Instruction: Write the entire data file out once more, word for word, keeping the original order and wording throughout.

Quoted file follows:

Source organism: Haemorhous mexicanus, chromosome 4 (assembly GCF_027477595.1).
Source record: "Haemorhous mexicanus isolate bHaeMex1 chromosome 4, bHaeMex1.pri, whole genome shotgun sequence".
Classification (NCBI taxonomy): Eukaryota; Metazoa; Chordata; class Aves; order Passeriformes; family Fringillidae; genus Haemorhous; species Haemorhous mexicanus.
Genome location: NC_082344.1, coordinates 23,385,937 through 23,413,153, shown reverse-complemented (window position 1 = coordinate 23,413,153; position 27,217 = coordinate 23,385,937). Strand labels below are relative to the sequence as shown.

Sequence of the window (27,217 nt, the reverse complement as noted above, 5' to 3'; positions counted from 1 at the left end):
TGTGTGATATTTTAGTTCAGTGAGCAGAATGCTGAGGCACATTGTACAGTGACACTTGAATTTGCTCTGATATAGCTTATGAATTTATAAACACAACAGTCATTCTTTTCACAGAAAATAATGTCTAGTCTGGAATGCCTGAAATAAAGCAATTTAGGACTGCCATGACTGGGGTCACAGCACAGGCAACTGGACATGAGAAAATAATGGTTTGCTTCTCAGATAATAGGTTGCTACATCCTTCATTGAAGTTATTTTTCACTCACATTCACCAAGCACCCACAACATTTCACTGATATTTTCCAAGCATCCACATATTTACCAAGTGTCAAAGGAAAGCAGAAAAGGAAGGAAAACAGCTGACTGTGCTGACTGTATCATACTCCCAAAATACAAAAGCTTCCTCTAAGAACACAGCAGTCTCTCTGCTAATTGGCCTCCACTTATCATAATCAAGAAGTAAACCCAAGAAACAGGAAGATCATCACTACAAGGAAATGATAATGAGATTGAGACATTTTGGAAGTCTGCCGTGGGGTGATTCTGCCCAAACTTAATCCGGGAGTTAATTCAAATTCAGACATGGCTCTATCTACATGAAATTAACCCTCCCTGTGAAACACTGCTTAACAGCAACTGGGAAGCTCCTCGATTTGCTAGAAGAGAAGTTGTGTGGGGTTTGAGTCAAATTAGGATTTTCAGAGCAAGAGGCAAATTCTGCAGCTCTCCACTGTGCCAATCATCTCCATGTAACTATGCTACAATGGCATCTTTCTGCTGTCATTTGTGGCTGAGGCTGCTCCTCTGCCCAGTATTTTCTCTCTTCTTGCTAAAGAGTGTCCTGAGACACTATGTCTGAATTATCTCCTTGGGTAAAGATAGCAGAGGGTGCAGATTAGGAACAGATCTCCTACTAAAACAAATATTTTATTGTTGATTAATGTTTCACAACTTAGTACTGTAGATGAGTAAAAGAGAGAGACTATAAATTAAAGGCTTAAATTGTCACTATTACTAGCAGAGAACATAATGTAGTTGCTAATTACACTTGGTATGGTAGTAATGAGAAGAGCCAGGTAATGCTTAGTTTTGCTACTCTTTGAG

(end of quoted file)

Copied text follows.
Source organism: Haemorhous mexicanus, chromosome 4 (assembly GCF_027477595.1).
Source record: "Haemorhous mexicanus isolate bHaeMex1 chromosome 4, bHaeMex1.pri, whole genome shotgun sequence".
Classification (NCBI taxonomy): Eukaryota; Metazoa; Chordata; class Aves; order Passeriformes; family Fringillidae; genus Haemorhous; species Haemorhous mexicanus.
Genome location: NC_082344.1, coordinates 23,385,937 through 23,413,153, shown reverse-complemented (window position 1 = coordinate 23,413,153; position 27,217 = coordinate 23,385,937). Strand labels below are relative to the sequence as shown.

Sequence of the window (27,217 nt, the reverse complement as noted above, 5' to 3'; positions counted from 1 at the left end):
TGTGTGATATTTTAGTTCAGTGAGCAGAATGCTGAGGCACATTGTACAGTGACACTTGAATTTGCTCTGATATAGCTTATGAATTTATAAACACAACAGTCATTCTTTTCACAGAAAATAATGTCTAGTCTGGAATGCCTGAAATAAAGCAATTTAGGACTGCCATGACTGGGGTCACAGCACAGGCAACTGGACATGAGAAAATAATGGTTTGCTTCTCAGATAATAGGTTGCTACATCCTTCATTGAAGTTATTTTTCACTCACATTCACCAAGCACCCACAACATTTCACTGATATTTTCCAAGCATCCACATATTTACCAAGTGTCAAAGGAAAGCAGAAAAGGAAGGAAAACAGCTGACTGTGCTGACTGTATCATACTCCCAAAATACAAAAGCTTCCTCTAAGAACACAGCAGTCTCTCTGCTAATTGGCCTCCACTTATCATAATCAAGAAGTAAACCCAAGAAACAGGAAGATCATCACTACAAGGAAATGATAATGAGATTGAGACATTTTGGAAGTCTGCCGTGGGGTGATTCTGCCCAAACTTAATCCGGGAGTTAATTCAAATTCAGACATGGCTCTATCTACATGAAATTAACCCTCCCTGTGAAACACTGCTTAACAGCAACTGGGAAGCTCCTCGATTTGCTAGAAGAGAAGTTGTGTGGGGTTTGAGTCAAATTAGGATTTTCAGAGCAAGAGGCAAATTCTGCAGCTCTCCACTGTGCCAATCATCTCCATGTAACTATGCTACAATGGCATCTTTCTGCTGTCATTTGTGGCTGAGGCTGCTCCTCTGCCCAGTATTTTCTCTCTTCTTGCTAAAGAGTGTCCTGAGACACTATGTCTGAATTATCTCCTTGGGTAAAGATAGCAGAGGGTGCAGATTAGGAACAGATCTCCTACTAAAACAAATATTTTATTGTTGATTAATGTTTCACAACTTAGTACTGTAGATGAGTAAAAGAGAGAGACTATAAATTAAAGGCTTAAATTGTCACTATTACTAGCAGAGAACATAATGTAGTTGCTAATTACACTTGGTATGGTAGTAATGAGAAGAGCCAGGTAATGCTTAGTTTTGCTACTCTTTGAG